The House and Senate on Friday quickly and quietly ended their work in the first session of the 113th Congress, setting the stage for the second session of what many have branded as a "do-nothing" Congress given the vast and often intractable differences between Republicans and Democrats.

Rep. Tom PetriTom PetriDozens of former GOP lawmakers announce opposition to Trump Dem bill would make student loan payments contingent on income Black box to combat medical malpractice MORE (R-Wis.) opened the House today at 11 a.m., but he quickly and with no comment adjourned it until noon. That was the last act of the House in the first session. The Senate also met today at 11:45 a.m. to close out the session, an act over which Majority Leader Harry ReidHarry ReidWeek ahead: House to revive Yucca Mountain fight Warren builds her brand with 2020 down the road 'Tuesday Group' turncoats must use recess to regroup on ObamaCare MORE (D-Nev.) presided.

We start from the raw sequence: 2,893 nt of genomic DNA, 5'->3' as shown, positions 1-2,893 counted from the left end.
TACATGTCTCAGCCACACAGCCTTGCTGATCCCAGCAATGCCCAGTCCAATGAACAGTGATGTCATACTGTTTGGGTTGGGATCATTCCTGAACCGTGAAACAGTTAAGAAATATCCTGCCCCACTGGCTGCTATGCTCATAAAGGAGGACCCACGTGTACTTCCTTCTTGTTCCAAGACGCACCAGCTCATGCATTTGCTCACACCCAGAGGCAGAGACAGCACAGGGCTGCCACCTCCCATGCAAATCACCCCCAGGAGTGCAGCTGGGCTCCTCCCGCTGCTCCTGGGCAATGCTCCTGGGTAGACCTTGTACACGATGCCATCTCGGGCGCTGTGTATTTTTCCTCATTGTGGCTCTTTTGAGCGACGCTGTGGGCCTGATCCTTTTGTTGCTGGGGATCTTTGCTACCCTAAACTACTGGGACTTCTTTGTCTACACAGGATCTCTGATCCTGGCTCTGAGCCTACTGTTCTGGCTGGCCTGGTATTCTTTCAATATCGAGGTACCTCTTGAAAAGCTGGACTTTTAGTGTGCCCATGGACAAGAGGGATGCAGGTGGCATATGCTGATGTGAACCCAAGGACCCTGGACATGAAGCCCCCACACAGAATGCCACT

At noon, both the House and Senate gaveled in the second session, and then immediately adjourned until next week. The Senate returns Monday, and the House is back Tuesday.

Second sessions of Congress are typically less busy legislatively, as members become preoccupied with the coming election. This year the House will take most of October off, and return about a week after the Nov. 4 election.

Much of the important work of the year will be front-loaded. Republicans and Democrats seem to be on track to passing an omnibus appropriations bill providing for spending for the rest of fiscal year 2014. Congress will have to pass that by mid-January in order to avoid another shutdown.

Congress will also have to figure out what to do with the debt ceiling. The ceiling was suspended until early February, and House Republicans have said they want more spending cuts in exchange for another suspension or increase in the ceiling.

After that, issues like an extension of emergency unemployment benefits, the farm bill, and immigration will occupy members. House Republicans will also continue to push legislation related to ObamaCare. Next week, the GOP will call up a bill that would require the government to disclose security breaches for data entered into

— This story was updated at 12:07 p.m.